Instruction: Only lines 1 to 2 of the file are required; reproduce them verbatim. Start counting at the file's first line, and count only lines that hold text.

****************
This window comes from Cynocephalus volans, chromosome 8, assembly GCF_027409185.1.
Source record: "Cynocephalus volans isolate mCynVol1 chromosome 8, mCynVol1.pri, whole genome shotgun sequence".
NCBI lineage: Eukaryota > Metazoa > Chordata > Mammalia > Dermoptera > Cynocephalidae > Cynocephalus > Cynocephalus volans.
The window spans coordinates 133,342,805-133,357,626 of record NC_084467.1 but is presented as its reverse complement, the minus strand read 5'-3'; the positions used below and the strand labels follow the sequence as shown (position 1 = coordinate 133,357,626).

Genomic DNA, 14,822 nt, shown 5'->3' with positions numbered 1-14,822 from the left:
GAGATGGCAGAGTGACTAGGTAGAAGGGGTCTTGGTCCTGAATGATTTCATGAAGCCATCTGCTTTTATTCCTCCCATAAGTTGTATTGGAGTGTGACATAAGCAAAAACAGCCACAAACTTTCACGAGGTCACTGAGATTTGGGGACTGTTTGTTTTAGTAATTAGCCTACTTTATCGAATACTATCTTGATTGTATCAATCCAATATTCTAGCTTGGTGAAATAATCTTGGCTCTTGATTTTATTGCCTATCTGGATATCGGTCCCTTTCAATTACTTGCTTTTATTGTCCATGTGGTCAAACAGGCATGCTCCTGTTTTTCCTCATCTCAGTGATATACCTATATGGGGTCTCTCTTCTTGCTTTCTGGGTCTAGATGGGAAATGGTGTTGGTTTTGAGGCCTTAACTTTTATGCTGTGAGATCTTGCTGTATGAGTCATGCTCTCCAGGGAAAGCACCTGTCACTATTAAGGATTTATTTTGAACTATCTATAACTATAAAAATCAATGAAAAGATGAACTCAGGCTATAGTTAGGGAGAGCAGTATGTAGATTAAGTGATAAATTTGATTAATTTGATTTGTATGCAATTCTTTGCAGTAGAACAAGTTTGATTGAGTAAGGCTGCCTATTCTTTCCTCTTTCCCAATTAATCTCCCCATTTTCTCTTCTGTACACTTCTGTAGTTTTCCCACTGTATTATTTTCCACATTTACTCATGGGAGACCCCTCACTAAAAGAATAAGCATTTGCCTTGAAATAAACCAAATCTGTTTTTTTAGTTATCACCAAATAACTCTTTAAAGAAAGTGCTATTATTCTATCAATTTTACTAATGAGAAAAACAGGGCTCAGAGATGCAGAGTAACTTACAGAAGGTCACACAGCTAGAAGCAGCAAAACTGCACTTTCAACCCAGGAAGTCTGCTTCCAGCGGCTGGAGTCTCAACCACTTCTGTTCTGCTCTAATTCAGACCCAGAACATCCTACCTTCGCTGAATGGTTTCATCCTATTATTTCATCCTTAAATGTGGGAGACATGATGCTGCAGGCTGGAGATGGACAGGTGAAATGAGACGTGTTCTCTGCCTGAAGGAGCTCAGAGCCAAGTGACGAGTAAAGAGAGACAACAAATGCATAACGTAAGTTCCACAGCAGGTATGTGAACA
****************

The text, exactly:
This window comes from Cynocephalus volans, chromosome 8, assembly GCF_027409185.1.
Source record: "Cynocephalus volans isolate mCynVol1 chromosome 8, mCynVol1.pri, whole genome shotgun sequence".